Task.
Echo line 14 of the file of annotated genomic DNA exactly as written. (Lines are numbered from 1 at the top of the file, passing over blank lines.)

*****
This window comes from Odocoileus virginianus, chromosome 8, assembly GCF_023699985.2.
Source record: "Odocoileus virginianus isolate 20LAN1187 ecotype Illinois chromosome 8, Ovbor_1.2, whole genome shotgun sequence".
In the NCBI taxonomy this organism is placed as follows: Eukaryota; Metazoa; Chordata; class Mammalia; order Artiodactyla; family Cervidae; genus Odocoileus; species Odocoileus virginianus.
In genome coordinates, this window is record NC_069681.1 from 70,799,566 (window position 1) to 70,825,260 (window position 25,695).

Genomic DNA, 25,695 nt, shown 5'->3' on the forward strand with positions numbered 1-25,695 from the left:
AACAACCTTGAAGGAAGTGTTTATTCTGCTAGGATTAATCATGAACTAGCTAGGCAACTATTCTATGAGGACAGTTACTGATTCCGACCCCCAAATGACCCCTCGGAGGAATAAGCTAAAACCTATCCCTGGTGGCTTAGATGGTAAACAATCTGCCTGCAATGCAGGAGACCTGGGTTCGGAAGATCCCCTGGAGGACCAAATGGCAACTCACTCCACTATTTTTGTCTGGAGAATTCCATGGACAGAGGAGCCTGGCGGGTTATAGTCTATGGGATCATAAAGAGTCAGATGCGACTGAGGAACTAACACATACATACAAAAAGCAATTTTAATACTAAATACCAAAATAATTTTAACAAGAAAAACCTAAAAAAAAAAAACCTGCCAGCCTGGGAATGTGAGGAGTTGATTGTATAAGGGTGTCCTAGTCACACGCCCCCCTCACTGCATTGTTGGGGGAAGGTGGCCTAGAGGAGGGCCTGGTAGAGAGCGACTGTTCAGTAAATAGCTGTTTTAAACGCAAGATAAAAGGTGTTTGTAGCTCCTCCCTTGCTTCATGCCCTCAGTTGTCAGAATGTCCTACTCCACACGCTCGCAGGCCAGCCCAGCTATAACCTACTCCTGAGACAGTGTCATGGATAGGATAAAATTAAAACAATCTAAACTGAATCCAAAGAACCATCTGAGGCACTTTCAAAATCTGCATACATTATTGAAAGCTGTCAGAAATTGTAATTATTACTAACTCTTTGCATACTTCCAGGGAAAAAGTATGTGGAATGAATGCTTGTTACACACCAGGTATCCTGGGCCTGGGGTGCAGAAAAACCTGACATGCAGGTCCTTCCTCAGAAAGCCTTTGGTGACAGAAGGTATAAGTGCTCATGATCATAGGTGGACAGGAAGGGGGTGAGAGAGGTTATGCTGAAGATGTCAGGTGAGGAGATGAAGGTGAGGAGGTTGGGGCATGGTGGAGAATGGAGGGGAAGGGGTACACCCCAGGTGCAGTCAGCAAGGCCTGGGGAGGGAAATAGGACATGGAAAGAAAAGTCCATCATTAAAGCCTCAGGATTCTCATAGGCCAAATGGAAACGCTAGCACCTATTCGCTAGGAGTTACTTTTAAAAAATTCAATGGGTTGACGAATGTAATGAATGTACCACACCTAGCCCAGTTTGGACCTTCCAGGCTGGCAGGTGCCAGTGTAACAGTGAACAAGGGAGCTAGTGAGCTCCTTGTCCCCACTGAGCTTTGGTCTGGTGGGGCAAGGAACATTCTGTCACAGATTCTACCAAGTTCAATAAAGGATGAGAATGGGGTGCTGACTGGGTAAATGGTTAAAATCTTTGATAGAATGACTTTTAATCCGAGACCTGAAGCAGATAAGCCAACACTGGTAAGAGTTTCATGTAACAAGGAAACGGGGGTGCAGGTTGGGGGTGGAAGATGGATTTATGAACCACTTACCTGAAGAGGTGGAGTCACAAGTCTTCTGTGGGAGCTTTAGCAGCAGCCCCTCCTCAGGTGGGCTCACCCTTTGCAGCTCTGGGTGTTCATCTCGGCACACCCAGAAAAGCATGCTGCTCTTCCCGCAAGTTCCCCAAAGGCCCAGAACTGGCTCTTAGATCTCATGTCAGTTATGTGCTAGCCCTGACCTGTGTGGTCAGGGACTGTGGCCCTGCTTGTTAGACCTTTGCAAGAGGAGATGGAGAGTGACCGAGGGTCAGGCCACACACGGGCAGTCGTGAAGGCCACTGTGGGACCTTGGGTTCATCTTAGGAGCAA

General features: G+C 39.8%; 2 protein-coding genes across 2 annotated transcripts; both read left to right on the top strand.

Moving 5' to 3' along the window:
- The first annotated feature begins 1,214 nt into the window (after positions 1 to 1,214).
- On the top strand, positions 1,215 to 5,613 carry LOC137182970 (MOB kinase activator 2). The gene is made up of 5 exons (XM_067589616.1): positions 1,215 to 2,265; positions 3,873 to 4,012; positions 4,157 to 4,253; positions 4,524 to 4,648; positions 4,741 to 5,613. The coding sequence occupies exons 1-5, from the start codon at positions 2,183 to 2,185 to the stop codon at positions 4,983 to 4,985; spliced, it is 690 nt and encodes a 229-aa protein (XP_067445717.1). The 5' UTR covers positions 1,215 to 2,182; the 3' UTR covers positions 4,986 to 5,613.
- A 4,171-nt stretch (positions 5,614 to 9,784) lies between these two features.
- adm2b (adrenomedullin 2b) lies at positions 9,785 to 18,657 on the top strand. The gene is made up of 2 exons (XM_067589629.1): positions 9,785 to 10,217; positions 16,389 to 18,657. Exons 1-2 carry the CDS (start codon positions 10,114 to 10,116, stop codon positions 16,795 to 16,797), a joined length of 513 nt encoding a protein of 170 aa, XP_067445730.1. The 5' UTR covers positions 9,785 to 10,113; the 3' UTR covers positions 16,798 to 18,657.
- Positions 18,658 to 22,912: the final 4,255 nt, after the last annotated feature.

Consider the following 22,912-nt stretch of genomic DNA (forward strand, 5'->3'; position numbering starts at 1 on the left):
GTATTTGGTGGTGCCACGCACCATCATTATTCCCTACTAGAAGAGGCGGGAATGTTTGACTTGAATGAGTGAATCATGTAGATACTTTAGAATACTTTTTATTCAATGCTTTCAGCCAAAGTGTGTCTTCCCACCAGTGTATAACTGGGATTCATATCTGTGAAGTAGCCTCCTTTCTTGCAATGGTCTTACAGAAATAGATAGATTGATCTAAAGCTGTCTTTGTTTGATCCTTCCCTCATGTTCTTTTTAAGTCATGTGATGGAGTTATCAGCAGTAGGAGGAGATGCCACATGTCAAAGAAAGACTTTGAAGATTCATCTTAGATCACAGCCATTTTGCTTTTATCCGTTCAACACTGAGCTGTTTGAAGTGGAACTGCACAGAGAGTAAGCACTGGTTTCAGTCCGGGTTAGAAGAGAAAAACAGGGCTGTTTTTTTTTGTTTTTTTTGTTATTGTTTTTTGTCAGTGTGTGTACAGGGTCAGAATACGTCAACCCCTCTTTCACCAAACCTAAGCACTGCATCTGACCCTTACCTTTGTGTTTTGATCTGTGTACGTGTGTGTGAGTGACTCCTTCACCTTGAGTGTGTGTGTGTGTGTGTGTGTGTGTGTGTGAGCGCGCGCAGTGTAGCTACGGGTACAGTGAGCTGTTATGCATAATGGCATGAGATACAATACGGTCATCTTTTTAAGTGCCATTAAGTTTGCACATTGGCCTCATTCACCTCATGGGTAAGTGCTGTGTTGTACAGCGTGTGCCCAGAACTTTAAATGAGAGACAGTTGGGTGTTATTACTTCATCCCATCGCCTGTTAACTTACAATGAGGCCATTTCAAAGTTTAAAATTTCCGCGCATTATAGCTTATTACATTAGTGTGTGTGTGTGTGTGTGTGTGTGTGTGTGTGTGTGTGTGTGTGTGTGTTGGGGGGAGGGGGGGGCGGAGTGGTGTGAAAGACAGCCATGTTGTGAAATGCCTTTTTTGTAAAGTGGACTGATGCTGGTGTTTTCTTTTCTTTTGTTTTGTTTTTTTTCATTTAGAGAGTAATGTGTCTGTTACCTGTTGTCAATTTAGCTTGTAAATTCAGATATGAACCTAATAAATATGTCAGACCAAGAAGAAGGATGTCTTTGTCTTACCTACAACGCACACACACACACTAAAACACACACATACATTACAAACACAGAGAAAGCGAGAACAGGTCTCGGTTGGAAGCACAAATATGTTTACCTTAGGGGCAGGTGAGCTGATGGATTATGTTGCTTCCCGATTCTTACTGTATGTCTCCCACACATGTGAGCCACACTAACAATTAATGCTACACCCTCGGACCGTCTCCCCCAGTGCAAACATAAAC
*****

Consider the following 22,912-nt stretch of genomic DNA (forward strand, 5'->3'; position numbering starts at 1 on the left):